Almost everything we do should occasionally be reconsidered from the perspective of 'Why'. One great way of finding these things is to pair with a more junior developer and try to explain to them the 'Why' of every decision we make. Obviously it would be inefficient to discuss absolutely everything, but if we throw those discussions into our conversation we can discover things we do that aren't necessarily good, just 'the way we've always done it'. It can also help us discover false premisses or better yet, discover new and better ways to do things.    

19 July 2017

Scheduling Debt Payments

Over time all active projects accumulate debt to some degree. When development is most active the debt typically stays pretty low (unless you create the debt intentionally). Once a product is released to production however and maybe you aren't paying attention to its internals as much, it can start to fall behind the innovation curve. As you develop better solutions to common problems, faster techniques for building, or better ways to skin some cat or another, your 'old code' falls behind.

It isn't reasonable to keep updating every single repository, although it would be great if you could. But some changes are necessary. That is, some innovations might require you to update every instance in existence. For example, a shared database API, or a build tool. 

So how do you get that done?

Well, one simple thing you can do is schedule it. For example, declare that Friday afternoon is the time the whole team (or teams) stop and update all these things. If you aren't innovating that fast, do it every two weeks or a month. That is one effective an simple non-technological way to get it done.

A better solution might be to create hard API boundaries on things and update packages. If you follow semver strictly this should be workable and give you a more automatic means of delivery. But this isn't always reasonable, it might be harder to make a package than it would be to make a change.

Lastly, automation. The change is something like 'update the pinned dependency in the requirements.prod.txt file of all repositories', you should script that. Make it automatic and easy. Include in that all the necessary SCM changes. And if possible find a way to do mass PR approvals. This is especially true if the change is something you will do frequently.

17 July 2017

Keeping up with the Joneses

Over the past two years of development we've evolved a rather extensive code base with dozens of independent libraries using dozens of tools, modules, and plugins. It is pretty impressive and constantly evolving and getting better. 

One thing I have observed though is that we struggle to keep things updated. We have template repositories we can use to kick start projects. What we seem to fail to do is keep those templates up to date. That is, we come up with an innovation in one repository and fail to move it back into the template. I'm seeing the same thing with our more generic code as well. 

I'm not complaining, its a lot of code in a lot of places and it can be difficult to keep everything up to date. That said, everyone (my current team and the rest of the world) needs to remain diligent about these kinds of updates. 

Not keeping these things up-to-date causes at least two issues. The first and most obvious one is that the benefits of the innovation don't propagate to others if they aren't shared. The second, more subtle one, is that they cause confusion. You find your self asking, why has this project done X when the template implies Y, X seems better than Y, so is the template stale? or is there a problem with X? Which one should I use in my project Z?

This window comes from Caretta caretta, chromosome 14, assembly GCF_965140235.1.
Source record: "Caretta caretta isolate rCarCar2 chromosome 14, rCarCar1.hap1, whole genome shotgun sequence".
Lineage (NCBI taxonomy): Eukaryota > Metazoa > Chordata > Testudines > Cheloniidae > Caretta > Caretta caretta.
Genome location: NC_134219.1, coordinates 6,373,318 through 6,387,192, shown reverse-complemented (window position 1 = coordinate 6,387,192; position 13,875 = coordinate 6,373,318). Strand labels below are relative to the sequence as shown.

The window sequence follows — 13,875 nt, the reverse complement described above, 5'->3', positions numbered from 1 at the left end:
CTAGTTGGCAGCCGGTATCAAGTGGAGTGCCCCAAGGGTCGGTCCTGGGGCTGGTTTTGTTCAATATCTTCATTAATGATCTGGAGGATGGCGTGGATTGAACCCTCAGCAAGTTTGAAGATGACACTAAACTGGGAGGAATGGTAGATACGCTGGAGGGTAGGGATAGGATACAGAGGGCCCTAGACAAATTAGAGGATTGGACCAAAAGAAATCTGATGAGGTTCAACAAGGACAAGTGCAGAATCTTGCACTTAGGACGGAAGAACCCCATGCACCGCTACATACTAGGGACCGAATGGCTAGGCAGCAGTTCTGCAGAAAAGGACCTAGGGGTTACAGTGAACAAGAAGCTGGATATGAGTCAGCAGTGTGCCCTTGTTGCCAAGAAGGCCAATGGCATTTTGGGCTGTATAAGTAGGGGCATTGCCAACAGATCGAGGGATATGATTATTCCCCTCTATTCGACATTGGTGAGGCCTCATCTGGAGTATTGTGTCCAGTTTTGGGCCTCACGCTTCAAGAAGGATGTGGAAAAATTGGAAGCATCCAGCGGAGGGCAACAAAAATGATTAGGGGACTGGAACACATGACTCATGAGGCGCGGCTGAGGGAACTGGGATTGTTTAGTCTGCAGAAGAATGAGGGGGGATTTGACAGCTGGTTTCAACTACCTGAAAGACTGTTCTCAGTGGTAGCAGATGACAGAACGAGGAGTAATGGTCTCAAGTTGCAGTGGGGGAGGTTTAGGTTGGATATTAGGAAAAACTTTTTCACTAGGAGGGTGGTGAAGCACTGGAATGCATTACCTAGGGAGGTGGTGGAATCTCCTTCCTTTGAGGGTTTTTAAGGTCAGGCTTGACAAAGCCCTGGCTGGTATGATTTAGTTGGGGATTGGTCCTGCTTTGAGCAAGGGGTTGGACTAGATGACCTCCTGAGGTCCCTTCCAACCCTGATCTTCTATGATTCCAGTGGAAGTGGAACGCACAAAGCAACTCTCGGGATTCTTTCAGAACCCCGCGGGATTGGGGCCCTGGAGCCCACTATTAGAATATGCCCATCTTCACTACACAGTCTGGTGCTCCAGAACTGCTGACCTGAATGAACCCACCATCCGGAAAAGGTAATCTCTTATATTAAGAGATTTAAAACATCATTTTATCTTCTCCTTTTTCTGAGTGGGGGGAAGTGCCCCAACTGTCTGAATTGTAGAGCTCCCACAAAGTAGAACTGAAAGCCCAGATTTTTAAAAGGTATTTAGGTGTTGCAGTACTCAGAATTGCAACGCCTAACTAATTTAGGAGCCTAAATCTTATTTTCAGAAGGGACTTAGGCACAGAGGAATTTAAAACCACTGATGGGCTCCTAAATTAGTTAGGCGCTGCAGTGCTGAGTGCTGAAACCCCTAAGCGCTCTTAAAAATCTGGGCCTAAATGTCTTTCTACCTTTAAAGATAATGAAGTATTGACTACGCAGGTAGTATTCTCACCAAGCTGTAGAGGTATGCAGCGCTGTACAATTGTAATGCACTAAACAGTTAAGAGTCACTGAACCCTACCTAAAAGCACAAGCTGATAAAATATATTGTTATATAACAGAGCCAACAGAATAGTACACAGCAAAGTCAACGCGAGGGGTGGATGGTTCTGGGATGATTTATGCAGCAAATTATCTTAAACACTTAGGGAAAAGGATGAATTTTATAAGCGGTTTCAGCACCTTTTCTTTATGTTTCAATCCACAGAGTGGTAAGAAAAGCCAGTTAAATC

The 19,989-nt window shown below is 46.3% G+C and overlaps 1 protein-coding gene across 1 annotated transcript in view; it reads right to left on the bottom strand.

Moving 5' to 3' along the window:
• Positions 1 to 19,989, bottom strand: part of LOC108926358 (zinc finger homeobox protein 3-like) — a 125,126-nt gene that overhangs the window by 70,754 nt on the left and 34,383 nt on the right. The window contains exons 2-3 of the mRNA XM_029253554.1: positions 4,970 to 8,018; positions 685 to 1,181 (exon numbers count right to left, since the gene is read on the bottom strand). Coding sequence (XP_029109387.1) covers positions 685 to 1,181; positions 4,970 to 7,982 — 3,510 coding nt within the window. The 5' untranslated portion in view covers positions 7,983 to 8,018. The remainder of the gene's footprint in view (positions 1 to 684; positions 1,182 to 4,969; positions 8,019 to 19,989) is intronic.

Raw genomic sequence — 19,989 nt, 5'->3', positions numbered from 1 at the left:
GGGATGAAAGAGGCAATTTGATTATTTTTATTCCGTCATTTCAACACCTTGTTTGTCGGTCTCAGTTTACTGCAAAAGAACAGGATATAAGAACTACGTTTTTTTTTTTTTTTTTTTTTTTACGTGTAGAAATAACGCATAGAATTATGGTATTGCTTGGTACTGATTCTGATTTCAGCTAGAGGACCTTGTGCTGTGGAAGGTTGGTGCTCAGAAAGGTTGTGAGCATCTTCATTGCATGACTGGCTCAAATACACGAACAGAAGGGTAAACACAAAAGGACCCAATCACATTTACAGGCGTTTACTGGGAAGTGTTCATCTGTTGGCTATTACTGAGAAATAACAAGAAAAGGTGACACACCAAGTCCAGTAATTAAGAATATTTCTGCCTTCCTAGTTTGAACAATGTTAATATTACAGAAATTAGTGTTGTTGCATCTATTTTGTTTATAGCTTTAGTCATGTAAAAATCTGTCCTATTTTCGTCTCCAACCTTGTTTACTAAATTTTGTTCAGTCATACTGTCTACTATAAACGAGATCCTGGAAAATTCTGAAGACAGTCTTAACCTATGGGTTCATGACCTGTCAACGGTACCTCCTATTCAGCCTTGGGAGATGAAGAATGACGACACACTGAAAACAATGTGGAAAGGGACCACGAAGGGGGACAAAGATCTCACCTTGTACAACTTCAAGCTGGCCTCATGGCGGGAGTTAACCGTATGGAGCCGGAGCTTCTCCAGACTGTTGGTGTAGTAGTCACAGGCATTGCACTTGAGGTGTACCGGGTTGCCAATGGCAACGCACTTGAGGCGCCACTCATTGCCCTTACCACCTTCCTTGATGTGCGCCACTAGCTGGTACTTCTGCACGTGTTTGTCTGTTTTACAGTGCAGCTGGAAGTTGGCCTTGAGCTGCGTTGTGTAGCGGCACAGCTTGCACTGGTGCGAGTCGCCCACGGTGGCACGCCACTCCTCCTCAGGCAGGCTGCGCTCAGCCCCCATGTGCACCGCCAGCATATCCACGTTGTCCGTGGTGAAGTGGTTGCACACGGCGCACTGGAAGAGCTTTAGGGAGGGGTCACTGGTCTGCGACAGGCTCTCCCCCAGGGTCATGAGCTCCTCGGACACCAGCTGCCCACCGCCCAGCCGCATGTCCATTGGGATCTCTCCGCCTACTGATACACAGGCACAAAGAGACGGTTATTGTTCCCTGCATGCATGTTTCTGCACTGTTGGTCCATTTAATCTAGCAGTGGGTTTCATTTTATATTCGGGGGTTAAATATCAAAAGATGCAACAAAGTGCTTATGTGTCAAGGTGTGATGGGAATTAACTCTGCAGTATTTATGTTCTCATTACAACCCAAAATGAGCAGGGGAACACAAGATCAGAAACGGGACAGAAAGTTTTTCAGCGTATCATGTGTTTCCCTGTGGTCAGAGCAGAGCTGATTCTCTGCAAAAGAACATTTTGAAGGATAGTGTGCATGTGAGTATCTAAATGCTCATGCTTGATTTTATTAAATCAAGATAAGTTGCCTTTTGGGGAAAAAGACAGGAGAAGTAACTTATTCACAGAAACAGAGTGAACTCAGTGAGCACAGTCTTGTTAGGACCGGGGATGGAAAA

So, keeping up with the Joneses becomes pretty important as your systems grow.

14 July 2017


I learned this word in 1996 when Java introduced the @deprecation annotation. I looked it up. 'Pray for the removal of evil'. I think deprecation is a great way to communicate that something is no longer good enough. Though I continue to see this one issue. We deprecate things, but they never truly go away.

In my current work we have been working diligently to consolidate a number of common objects and tools into various shared repositories in order to reduce duplication and maintenance. Thats typically a good thing. 

Over the past couple of days however I've discovered a flaw in our plan. We have enough things happening that we can't get all changes applied everywhere, its just not reasonable. So as we improve things and move things around we need a way to communicate that something has been improved. I have not found an official @deprecated tag in Python or Ruby although there are a number of packages available for creating such a tag.

Our mistake has been not using anything to indicate what has been deprecated. We're going to have to change that.

12 July 2017


In every project, timing is important. It is impossible to manage concurrent streams of work efficiently if you don't have the timing down. This is why predictability is a necessity for large projects. If two teams are working on related parts of a system, you cannot predict when the integration can happen if you cannot predict when each module is completed. That is an important consideration on a large multi-module code base. 

10 July 2017

My Favorite IDE

Clearly it would be emacs.

When it isn't emacs its vim.

Be reasonable?

OK, I use PyCharm and RubyMine a lot these days. I think its because I've gotten lazy, or maybe tired. IDE's are great, they have refactoring tools, they can find things like method usage quickly for you. If you have a huge project they are invaluable. 

The Complaint

IDEs are too slow. I haven't found a way to total it up yet but I spend a lot of my day waiting for things. Waiting for the IDE to start, waiting for the IDE to index the project, waiting for the IDE to load dependencies.